Dershowitz on Mar-a-Lago raid: Whatever happened to a subpoena?

Mary Altaffer

A good question, and from an always-provocative source. Alan Dershowitz lost his friends by defending Donald Trump, both formally in an impeachment trial and more routinely as a pundit. That removes any “statement against political interests” cachet this argument might otherwise have, but it does point out that Merrick Garland had more choices as Attorney General than to raid the home of a former president and likely presidential candidate to be or to ignore Trump altogether

Why not first subpoena the documents in question — if indeed that was the real purpose of this raid?

The decision by the Justice Department to conduct a full-scale morning raid on Donald Trump’s Mar-a-Largo home does not seem justified, based on what we know as of now. If it is true that the basis of the raid was the former president’s alleged removal of classified material from the White House, that would constitute a double standard of justice.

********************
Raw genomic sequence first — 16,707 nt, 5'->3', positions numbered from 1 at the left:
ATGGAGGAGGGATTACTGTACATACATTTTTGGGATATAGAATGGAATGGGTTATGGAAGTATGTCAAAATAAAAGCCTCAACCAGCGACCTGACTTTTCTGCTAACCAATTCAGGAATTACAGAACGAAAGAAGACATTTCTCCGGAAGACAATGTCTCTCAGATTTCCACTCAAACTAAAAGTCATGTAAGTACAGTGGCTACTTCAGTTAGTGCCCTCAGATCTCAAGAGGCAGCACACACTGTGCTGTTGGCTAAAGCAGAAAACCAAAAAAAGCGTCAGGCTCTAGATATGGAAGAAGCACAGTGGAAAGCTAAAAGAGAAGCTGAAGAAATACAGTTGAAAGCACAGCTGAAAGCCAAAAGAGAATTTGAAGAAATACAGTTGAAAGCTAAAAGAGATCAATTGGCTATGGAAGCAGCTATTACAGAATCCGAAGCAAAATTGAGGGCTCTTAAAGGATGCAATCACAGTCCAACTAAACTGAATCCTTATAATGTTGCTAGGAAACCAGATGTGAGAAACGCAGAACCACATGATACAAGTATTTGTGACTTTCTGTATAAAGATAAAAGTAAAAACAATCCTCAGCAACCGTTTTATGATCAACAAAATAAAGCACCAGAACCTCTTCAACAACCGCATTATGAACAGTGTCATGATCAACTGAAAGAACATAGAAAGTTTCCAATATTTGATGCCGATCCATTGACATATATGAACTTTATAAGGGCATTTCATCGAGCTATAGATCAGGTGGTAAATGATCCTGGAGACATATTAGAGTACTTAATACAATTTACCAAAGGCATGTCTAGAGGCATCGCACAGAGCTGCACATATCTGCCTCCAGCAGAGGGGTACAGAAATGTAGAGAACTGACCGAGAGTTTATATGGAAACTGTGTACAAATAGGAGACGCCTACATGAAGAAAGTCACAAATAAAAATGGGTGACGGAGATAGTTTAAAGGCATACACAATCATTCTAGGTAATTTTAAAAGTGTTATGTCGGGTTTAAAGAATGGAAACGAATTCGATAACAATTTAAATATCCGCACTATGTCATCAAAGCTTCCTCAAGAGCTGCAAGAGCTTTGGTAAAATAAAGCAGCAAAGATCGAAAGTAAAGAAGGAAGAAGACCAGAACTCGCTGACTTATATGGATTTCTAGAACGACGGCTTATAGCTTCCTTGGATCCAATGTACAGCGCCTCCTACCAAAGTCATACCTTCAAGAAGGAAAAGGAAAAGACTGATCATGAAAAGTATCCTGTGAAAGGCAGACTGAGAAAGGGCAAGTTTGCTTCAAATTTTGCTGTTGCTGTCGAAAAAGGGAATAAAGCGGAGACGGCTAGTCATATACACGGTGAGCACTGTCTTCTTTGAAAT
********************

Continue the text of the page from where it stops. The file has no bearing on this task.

There were no raids, for example, on the homes of Hillary Clinton or former Clinton administration national security adviser Sandy Berger for comparable allegations of mishandling official records in the recent past. Previous violations of the Presidential Records Act typically have been punished by administrative fines, not criminal prosecution. Perhaps there are legitimate reasons for applying a different standard to Trump’s conduct, but those are not readily obvious at this stage.

The more appropriate action would have been for a grand jury to issue a subpoena for any boxes of material that were seized and for Trump’s private safe that was opened. That would have given Trump’s lawyers the opportunity to challenge the subpoena on various grounds — that some of the material was not classified; that previous classified material was declassified by Trump; that other documents may be covered by various privileges, such as executive or lawyer-client.

One reason to conduct a raid would be to ensure the preservation of the records. A few days before the raid, reports swirled (so to speak) about Trump clogging White House toilets by flushing documents rather than retaining them under the PRA. Axios even has pictures about what Maggie Haberman claims are photographic records of Trump’s efforts to use the “telltale toilet.”